NatWest is set to release the first biometric fingerprint credit card issued by a UK bank in a three-month national trial.
In partnership with Mastercad and Gemalto, 150 customers have been selected to take part in the pilot. The biometric credit cards will offer contactless payments using fingerprint verification for transactions up to £100 ($123). A green light on the card indicates that the fingerprint has been matched successfully.
NatWest had previously trialled biometric debit cards. The card can be used as normal in ATMs and for online shopping. Also, there are no hardware changes needed to accept biometric cards, so cardholders can use them at existing Chip-and-PIN terminals.
Enrolment is quick and can take only five minutes. However, once a digital fingerprint is locked onto a card, it cannot be changed.
The user’s biometric data does not leave the card and is not shared with merchants or the bank.
Georgina Bulkeley, director of innovation, NatWest said: “After the successful pilot of our biometric debit card we are looking to test the technology further with credit cards. This is the biggest development in card technology in recent years and not having to enter a PIN not only increases security but makes it easier for our customers when paying for goods or services.”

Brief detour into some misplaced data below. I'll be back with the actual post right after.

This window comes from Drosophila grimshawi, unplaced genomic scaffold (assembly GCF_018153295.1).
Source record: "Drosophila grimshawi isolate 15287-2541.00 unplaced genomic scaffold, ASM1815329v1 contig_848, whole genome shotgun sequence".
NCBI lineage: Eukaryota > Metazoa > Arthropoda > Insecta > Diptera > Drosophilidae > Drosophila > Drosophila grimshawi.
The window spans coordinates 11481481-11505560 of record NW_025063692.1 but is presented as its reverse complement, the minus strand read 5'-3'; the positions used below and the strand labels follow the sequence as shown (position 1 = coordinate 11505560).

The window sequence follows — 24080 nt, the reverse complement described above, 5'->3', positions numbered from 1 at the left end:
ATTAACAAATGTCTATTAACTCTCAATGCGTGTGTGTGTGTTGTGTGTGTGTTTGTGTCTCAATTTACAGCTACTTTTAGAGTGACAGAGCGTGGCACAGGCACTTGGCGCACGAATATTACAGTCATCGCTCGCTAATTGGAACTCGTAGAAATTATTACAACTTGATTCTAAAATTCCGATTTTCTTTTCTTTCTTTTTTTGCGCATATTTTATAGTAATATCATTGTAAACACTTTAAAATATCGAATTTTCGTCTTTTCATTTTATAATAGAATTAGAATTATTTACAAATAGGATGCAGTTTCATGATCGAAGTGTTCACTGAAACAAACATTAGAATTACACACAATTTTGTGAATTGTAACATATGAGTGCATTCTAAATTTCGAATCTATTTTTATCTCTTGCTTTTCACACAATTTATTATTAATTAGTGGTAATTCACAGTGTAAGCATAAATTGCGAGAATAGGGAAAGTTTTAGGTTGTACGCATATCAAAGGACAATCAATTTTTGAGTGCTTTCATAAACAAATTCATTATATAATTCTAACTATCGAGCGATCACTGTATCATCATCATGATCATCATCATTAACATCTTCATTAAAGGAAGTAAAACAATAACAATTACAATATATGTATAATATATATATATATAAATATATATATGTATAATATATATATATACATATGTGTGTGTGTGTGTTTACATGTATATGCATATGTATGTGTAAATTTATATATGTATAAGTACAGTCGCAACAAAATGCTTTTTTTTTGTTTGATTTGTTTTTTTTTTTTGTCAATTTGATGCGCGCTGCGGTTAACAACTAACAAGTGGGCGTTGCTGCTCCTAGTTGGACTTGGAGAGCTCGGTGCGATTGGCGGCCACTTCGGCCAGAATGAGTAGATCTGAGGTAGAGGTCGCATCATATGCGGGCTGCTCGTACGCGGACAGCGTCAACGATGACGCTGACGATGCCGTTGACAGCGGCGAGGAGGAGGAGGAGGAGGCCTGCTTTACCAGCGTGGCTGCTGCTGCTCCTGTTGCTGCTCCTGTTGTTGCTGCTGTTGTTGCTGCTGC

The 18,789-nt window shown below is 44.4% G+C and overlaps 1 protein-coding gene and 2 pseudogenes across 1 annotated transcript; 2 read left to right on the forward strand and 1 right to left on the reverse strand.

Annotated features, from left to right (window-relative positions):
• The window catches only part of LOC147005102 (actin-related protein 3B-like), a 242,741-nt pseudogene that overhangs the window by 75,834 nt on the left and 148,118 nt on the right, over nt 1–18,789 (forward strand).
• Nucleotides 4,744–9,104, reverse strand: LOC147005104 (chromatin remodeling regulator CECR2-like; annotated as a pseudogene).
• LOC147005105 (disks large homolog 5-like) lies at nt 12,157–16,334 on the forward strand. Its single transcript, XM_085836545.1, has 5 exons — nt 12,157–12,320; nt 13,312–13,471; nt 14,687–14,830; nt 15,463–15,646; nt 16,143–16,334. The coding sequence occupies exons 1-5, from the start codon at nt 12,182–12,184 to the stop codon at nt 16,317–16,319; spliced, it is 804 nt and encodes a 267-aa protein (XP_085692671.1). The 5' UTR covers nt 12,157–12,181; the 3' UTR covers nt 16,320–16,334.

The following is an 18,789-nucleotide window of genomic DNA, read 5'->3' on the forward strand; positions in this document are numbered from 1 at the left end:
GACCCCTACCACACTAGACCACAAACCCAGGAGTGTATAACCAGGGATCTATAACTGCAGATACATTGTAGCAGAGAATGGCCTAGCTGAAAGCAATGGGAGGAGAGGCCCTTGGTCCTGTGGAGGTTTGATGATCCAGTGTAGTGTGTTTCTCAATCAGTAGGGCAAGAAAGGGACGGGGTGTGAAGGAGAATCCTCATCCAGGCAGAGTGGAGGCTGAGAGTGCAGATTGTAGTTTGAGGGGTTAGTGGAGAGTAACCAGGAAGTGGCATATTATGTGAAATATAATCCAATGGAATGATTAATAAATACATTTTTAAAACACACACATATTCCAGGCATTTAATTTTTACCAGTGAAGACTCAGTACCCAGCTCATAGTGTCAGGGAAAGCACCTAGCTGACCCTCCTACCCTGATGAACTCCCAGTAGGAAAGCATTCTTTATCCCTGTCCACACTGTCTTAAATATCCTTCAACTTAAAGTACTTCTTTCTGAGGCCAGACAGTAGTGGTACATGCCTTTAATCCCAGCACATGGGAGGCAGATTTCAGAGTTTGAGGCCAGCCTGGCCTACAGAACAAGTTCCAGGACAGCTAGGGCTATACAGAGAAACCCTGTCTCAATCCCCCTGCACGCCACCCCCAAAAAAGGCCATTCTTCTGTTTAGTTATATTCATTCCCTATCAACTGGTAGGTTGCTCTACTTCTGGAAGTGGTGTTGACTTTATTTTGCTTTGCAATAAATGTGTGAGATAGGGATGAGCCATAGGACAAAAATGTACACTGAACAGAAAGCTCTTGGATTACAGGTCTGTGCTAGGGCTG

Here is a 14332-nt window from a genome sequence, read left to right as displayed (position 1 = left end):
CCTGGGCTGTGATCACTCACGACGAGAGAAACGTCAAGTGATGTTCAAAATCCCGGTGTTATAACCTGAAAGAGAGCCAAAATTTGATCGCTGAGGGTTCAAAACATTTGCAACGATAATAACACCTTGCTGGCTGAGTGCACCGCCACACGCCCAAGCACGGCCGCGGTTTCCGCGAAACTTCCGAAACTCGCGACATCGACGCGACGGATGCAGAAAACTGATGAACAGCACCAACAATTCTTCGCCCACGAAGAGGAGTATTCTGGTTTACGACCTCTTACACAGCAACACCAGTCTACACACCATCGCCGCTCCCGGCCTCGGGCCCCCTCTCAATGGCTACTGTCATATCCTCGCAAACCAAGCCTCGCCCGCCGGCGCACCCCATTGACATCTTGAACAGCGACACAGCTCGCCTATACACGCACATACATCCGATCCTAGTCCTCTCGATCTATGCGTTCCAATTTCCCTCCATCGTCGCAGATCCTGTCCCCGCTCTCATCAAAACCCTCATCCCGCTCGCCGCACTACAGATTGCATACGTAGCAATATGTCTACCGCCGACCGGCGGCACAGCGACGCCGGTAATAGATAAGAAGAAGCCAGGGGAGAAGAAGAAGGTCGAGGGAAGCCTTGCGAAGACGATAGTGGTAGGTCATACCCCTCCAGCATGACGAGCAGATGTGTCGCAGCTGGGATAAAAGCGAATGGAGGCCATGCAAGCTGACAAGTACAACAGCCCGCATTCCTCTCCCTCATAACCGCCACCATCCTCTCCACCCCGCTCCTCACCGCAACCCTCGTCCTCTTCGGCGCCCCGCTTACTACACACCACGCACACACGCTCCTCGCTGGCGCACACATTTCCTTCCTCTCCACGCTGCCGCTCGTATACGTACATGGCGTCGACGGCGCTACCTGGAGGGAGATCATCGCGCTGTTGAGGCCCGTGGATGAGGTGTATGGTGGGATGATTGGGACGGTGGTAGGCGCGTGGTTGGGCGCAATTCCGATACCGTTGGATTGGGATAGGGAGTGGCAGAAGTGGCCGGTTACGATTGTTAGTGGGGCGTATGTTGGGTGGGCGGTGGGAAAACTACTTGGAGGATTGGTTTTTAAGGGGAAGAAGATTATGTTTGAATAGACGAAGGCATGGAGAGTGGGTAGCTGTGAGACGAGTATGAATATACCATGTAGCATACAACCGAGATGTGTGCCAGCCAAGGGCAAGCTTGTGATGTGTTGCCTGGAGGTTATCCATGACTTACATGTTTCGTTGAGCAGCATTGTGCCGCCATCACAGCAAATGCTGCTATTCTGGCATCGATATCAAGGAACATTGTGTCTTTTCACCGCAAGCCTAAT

Bob Reany, executive vice president, Identity Solutions, Mastercard added: “Feeling confident that your information is protected is paramount. We, along with our partners, are building biometric cards that recognise an individual rather than a password or PIN. Biometrics are more secure, more trusted and better suited to a world that requires more frequent authentication.”
Howard Berg, senior vice president, UK Ireland and Switzerland of Gemalto, a Thales Company, said: “Biometric have a big role in the future of payments and we’re pleased that more NatWest customers will be the first to try out this simple, convenient and secure way to pay. Authenticating payments with a fingerprint isn’t just easy – it boosts security and opens the door to larger contactless payments. We’ll work very closely with NatWest as the trial progresses to address feedback from users and make sure they’re getting the best experience possible.”